The third part listed in Table 20 will have insertion force issues.

Table 51 Stacked Cape Connectors

SUPPLIER

PARTNUMBER

TAIL LENGTH(in)

OVERHANG(in)

Major League

SSHQ-123-D-06-G-LF

.190

0.049

Major League

SSHQ-123-D-08-G-LF

.390

0.249

Major League

SSHQ-123-D-10-G-LF

.560

0.419

There are also different plating options on each of the connectors above. Gold plating on the contacts is the minimum requirement. If you choose to use a different part number for plating or availability purposes, make sure you do not select the “LT” option.

Other possible sources are Sullins and Samtec but make sure you select one that has the correct mating depth.

StackedStealing

Figure 68 is the connector configuration for stackable capes that does not provide all of the signals upwards for use by other boards. This is useful if there is an expectation that other boards could interfere with the operation of your board by exposing those signals for expansion. This configuration consists of a combination of the stacking and nonstacking style connectors.

Stacked w/Signal Stealing Expansion Connector

Fig. 120 Stacked w/Signal Stealing Expansion Connector

Retention Force

The length of the pins on the expansion header has a direct relationship to the amount of force that is used to remove a cape from the BeagleBone Black. The longer the pins extend into the connector the harder it is to remove. There is no rule that says that if longer pins are used, that the connector pins have to extend all the way into the mating connector on the BeagleBone Black, but this is controlled by the user and therefore is hard to control. We have also found that if you use gold pins, while more expensive, it makes for a smoother finish which reduces the friction.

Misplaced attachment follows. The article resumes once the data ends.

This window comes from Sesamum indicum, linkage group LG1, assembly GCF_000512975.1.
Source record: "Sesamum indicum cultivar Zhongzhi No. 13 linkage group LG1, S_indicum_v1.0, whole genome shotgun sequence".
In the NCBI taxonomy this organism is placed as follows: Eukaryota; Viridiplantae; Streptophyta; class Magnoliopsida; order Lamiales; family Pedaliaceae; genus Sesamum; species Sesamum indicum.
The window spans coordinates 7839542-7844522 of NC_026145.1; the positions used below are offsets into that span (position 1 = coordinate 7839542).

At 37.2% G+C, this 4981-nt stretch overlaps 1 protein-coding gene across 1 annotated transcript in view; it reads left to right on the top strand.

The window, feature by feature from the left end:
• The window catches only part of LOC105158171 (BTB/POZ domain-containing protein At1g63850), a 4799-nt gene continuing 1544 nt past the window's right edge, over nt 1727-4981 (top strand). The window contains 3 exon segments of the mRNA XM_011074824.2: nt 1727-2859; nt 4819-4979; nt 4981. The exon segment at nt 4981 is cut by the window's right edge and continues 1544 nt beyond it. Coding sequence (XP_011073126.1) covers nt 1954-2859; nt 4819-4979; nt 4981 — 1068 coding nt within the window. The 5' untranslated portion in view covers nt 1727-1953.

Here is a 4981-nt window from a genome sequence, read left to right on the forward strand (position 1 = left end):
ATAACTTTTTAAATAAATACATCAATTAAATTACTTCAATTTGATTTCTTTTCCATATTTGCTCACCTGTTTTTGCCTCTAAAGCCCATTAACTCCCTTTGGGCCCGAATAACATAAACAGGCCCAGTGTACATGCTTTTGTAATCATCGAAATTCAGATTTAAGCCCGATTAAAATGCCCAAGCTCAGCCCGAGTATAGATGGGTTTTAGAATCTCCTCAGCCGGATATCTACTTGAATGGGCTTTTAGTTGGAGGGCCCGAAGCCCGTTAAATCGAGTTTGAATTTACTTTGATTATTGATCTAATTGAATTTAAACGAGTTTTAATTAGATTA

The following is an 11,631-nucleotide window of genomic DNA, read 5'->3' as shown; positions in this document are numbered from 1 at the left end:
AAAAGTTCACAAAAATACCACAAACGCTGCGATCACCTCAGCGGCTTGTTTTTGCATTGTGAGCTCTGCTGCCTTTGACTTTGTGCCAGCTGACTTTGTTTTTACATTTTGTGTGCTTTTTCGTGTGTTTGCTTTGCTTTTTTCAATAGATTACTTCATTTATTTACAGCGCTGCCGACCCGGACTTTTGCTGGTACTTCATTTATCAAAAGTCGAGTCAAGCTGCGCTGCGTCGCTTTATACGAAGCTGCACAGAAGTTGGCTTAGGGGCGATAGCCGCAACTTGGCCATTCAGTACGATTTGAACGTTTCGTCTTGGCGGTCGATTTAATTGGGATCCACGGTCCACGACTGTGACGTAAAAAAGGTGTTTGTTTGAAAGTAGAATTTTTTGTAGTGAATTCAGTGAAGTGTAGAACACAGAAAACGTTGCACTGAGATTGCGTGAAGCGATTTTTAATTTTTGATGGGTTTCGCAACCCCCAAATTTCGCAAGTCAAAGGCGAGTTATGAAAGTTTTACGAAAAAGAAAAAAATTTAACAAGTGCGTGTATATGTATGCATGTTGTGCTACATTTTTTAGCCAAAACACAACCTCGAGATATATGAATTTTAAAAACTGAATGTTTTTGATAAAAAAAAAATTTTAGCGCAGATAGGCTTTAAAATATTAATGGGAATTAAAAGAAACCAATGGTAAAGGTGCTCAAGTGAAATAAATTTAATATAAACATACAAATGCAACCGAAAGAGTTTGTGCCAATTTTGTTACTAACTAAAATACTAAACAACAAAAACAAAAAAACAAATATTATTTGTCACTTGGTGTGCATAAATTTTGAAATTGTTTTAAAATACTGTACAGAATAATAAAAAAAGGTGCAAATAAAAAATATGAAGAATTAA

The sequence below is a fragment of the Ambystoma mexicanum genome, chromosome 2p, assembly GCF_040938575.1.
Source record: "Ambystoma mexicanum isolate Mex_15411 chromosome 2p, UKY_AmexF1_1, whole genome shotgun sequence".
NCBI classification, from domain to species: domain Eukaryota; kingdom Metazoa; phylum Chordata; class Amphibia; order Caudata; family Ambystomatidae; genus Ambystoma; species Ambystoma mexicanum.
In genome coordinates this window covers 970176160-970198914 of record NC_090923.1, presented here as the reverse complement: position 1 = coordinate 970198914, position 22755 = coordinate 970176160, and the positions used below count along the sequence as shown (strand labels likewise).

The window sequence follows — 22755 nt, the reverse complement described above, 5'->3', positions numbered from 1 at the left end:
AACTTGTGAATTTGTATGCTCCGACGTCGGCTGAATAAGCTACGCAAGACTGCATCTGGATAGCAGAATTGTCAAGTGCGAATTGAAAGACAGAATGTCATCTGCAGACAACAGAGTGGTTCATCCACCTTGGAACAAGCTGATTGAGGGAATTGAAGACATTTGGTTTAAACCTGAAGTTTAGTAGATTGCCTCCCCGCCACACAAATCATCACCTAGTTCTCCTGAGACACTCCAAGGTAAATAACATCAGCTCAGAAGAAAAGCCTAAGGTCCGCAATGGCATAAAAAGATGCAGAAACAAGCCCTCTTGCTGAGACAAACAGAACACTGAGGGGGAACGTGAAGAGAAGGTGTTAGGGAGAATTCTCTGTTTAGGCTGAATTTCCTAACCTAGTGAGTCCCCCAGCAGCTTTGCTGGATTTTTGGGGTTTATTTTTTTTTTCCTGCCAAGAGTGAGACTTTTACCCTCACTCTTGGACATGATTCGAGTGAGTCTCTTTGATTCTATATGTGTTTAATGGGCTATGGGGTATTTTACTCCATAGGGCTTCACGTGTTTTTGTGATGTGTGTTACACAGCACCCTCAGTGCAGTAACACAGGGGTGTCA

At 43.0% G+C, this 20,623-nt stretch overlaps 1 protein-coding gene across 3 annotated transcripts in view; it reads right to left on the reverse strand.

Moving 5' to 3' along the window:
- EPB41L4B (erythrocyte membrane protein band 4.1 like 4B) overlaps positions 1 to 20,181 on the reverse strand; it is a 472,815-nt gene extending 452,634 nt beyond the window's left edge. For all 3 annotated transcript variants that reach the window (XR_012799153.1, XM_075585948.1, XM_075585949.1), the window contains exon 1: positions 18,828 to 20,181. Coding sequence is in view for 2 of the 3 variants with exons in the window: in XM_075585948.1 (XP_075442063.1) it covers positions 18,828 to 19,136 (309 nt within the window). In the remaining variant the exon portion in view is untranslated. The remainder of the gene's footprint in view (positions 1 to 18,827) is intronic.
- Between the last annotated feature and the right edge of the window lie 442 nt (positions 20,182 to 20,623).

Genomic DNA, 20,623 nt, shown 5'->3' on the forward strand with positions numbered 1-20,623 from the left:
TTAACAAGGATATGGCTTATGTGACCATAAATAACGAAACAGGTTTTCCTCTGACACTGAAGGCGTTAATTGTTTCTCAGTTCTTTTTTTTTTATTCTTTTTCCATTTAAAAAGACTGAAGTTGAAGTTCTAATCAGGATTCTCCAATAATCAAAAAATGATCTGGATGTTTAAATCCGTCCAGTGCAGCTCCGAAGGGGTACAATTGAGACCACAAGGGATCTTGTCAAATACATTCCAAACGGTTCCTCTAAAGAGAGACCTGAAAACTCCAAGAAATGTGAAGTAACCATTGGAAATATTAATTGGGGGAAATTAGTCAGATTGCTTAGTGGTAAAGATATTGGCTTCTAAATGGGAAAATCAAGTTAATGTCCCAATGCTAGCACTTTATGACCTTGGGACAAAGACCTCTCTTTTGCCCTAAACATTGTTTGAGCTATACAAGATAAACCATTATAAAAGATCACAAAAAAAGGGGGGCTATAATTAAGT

This section will attempt to describe the tradeoffs and things to consider when selecting a connector and its pin length.


Figure 69 shows the key measurements used in calculating how much the pin extends past the contact point on the connector, what we call overhang.

Connector Pin Insertion Depth

Fig. 121 Connector Pin Insertion Depth

To calculate the amount of the pin that extends past the Point of Contact, use the following formula:

Overhang=Total Pin Length- PCB thickness (.062) - contact point (.079)

The longer the pin extends past the contact point, the more force it will take to insert and remove the board. Removal is a greater issue than the insertion.

8.5 Signal Usage

Based on the pin muxing capabilities of the processor, each expansion pin can be configured for different functions. When in the stacking mode, it will be up to the user to ensure that any conflicts are resolved between multiple stacked cards. When stacked, the first card detected will be used to set the pin muxing of each pin. This will prevent other modes from being supported on stacked cards and may result in them being inoperative.